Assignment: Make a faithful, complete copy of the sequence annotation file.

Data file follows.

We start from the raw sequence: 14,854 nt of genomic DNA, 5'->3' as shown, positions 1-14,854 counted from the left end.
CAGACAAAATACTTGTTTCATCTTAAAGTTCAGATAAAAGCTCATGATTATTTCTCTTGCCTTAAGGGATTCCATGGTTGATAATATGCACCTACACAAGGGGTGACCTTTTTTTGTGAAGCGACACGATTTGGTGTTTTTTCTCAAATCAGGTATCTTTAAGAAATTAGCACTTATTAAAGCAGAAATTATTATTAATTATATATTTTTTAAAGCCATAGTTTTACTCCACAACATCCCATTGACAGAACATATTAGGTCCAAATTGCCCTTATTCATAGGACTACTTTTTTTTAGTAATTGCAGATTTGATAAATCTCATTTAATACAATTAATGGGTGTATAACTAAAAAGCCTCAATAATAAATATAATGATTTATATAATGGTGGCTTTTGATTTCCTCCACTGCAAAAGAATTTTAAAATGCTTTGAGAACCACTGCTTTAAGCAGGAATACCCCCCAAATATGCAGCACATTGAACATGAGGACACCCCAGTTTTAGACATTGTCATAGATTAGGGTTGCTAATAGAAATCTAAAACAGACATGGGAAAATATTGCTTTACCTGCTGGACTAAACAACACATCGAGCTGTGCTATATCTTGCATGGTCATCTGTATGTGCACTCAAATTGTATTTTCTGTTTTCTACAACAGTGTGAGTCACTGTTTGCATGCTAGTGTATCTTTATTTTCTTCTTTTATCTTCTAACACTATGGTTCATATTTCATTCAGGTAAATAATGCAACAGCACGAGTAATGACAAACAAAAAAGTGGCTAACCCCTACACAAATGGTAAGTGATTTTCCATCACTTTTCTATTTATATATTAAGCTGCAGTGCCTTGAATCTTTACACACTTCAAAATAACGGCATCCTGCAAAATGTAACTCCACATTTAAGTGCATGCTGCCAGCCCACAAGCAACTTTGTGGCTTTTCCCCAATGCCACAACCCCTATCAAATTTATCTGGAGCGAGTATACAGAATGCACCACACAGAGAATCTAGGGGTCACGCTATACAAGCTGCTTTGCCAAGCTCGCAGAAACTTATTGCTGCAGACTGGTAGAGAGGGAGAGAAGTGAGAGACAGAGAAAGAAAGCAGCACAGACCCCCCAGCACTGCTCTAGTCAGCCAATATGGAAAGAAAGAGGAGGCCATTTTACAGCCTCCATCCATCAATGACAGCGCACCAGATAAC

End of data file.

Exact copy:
We start from the raw sequence: 14,854 nt of genomic DNA, 5'->3' as shown, positions 1-14,854 counted from the left end.
CAGACAAAATACTTGTTTCATCTTAAAGTTCAGATAAAAGCTCATGATTATTTCTCTTGCCTTAAGGGATTCCATGGTTGATAATATGCACCTACACAAGGGGTGACCTTTTTTTGTGAAGCGACACGATTTGGTGTTTTTTCTCAAATCAGGTATCTTTAAGAAATTAGCACTTATTAAAGCAGAAATTATTATTAATTATATATTTTTTAAAGCCATAGTTTTACTCCACAACATCCCATTGACAGAACATATTAGGTCCAAATTGCCCTTATTCATAGGACTACTTTTTTTTAGTAATTGCAGATTTGATAAATCTCATTTAATACAATTAATGGGTGTATAACTAAAAAGCCTCAATAATAAATATAATGATTTATATAATGGTGGCTTTTGATTTCCTCCACTGCAAAAGAATTTTAAAATGCTTTGAGAACCACTGCTTTAAGCAGGAATACCCCCCAAATATGCAGCACATTGAACATGAGGACACCCCAGTTTTAGACATTGTCATAGATTAGGGTTGCTAATAGAAATCTAAAACAGACATGGGAAAATATTGCTTTACCTGCTGGACTAAACAACACATCGAGCTGTGCTATATCTTGCATGGTCATCTGTATGTGCACTCAAATTGTATTTTCTGTTTTCTACAACAGTGTGAGTCACTGTTTGCATGCTAGTGTATCTTTATTTTCTTCTTTTATCTTCTAACACTATGGTTCATATTTCATTCAGGTAAATAATGCAACAGCACGAGTAATGACAAACAAAAAAGTGGCTAACCCCTACACAAATGGTAAGTGATTTTCCATCACTTTTCTATTTATATATTAAGCTGCAGTGCCTTGAATCTTTACACACTTCAAAATAACGGCATCCTGCAAAATGTAACTCCACATTTAAGTGCATGCTGCCAGCCCACAAGCAACTTTGTGGCTTTTCCCCAATGCCACAACCCCTATCAAATTTATCTGGAGCGAGTATACAGAATGCACCACACAGAGAATCTAGGGGTCACGCTATACAAGCTGCTTTGCCAAGCTCGCAGAAACTTATTGCTGCAGACTGGTAGAGAGGGAGAGAAGTGAGAGACAGAGAAAGAAAGCAGCACAGACCCCCCAGCACTGCTCTAGTCAGCCAATATGGAAAGAAAGAGGAGGCCATTTTACAGCCTCCATCCATCAATGACAGCGCACCAGATAAC